Step Smart Naples Program Rolls Out
by Sandra Lee Buxton
Fall Prevention Coalition with representation from a cross section of community leaders has been meeting for months in order to formulate a safety awareness program. Coalition members are moving forward making our safety a priority and here’s why: Falls are not a normal part of aging but they are a symptom of a problem and shockingly most falls are preventable. Falls are the leading cause of trauma injury and death, so it is important to determine the genius of the fall. By doing so the problem can be eliminated or the risk minimized.
One in three seniors fall each year, half of those hospitalized die within the year from complications of that fall. Most falls occur in our homes which we generally regard as our safe haven and most are preventable.
There are three risk factors which contribute to fall injury 1) Physical, 2) Behavioral and 3) Environmental.
The Physical factors to name a few are cardiovascular such as unstable blood pressure or even a stroke. Visual and auditory deficits complicate safety and need to be acknowledged. Neurological disorders such as Dementia, Parkinson’s, and Neuropathy’s are significant as risk factors as well. These disorders are usually accompanied by an unsteady gait (walk) increasing the risk of a fall even more. The complications from polypharmacy should not be minimized. Drugs with side effects such as confusion, vertigo or drowsiness play havoc when combined with memory disorders and processing issues.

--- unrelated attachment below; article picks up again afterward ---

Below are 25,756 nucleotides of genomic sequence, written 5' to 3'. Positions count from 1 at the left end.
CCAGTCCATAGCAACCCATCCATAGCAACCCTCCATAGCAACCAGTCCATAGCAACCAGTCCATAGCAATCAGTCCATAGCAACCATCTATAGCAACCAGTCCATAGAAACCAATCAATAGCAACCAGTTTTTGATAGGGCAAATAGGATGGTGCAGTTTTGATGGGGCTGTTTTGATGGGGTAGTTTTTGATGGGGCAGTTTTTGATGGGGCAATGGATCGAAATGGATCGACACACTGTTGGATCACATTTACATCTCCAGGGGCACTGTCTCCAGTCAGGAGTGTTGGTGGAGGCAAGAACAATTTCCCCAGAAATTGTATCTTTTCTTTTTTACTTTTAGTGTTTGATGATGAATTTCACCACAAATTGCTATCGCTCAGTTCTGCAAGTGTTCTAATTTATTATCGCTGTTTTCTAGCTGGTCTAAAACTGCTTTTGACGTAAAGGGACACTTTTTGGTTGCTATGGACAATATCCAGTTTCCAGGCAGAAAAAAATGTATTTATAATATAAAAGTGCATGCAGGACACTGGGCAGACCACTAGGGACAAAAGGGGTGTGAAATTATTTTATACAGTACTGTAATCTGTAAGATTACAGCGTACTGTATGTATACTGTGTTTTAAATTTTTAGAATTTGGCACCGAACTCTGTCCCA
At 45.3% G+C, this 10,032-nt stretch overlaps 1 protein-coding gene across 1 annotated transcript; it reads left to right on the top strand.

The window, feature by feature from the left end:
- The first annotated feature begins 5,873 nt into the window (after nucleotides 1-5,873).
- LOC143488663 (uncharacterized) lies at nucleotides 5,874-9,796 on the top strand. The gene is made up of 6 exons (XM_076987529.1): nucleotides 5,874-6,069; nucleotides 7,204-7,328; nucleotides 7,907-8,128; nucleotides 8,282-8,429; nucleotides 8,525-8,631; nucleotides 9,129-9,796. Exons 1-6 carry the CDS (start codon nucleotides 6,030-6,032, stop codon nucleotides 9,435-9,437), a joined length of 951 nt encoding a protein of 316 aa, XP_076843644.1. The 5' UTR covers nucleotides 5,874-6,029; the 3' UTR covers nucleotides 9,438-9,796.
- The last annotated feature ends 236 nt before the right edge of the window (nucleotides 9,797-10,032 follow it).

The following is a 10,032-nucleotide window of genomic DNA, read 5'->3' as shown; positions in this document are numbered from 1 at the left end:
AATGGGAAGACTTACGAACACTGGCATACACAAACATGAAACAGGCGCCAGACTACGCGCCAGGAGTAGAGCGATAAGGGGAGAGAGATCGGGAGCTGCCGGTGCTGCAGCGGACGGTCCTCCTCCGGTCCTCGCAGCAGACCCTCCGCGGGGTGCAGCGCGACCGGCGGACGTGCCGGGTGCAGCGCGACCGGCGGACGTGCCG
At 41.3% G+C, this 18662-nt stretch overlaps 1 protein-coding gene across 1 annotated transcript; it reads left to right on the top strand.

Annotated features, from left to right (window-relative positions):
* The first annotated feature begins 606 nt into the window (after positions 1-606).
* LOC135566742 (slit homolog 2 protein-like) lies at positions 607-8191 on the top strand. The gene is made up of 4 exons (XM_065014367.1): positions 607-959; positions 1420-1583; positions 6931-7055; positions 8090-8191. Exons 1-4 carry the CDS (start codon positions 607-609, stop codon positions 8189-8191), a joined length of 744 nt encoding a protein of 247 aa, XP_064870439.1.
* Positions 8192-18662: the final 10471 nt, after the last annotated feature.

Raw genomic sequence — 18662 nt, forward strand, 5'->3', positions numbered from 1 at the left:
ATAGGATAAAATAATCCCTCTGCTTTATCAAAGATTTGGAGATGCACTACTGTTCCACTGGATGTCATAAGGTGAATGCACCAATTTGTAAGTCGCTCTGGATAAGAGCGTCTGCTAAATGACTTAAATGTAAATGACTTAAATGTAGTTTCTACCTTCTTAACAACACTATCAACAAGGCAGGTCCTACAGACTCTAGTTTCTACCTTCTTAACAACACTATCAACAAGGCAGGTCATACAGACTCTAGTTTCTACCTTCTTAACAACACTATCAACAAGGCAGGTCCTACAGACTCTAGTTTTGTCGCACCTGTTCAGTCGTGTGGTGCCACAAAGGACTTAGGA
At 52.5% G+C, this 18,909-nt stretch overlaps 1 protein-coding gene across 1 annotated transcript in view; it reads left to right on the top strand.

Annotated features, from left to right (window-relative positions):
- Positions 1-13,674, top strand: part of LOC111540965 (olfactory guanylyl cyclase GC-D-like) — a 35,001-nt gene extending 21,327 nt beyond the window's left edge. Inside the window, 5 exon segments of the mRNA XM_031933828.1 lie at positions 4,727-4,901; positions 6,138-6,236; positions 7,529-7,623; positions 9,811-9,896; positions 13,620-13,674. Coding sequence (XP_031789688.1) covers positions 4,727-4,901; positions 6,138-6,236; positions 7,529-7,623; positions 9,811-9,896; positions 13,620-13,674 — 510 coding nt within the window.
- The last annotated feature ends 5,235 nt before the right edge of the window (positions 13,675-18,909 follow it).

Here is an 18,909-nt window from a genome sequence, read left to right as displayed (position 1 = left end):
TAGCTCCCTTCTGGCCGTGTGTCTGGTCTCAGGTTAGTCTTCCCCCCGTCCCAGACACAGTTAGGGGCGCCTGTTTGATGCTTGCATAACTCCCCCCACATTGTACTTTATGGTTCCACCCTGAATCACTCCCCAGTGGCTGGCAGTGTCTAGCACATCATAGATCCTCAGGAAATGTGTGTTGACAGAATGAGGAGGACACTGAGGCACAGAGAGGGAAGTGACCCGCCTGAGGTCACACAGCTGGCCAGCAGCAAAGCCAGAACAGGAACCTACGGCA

It is also important that the primary care physician (PCP) be aware of all medications that the individual is taking, especially those prescribed by other doctors including specialists. Many over the counter (OTC) drugs should not be taken unless the PCP recommends them as they can be contraindicated with some prescribed medications. During the annual physical ask the PCP if there are any medications in your profile that can safely be eliminated.
As a professional nurse, falls related to Behavioral factors feel tragic since they are all preventable. Pride contributes to a fair amount of injuries since the individual refuses to accept a deficit and chooses not to use the recommended cane or walker.
If someone has experienced a fall and does not change habits or the contributing factors then a second fall is inevitable. Those that live a sedentary lifestyle lose strength and endurance which moves towards an unsteady gait. Most individuals can do some simple exercises especially walking or ask the PCP for a physical therapy evaluation and get a personal plan. A good reminder is to move slowly from a laying to standing position or surface to surface in order to avoid a rapid blood pressure change. In other words, from a lying position sit a moment before you stand and stand a moment before you walk. Risky behaviors also include combining alcohol with medication, poor selection of footwear and getting on a step stool or chair to accomplish a task. Items that you use most frequently should be within arm’s length in kitchen cupboards so that the temptation to climb is avoided.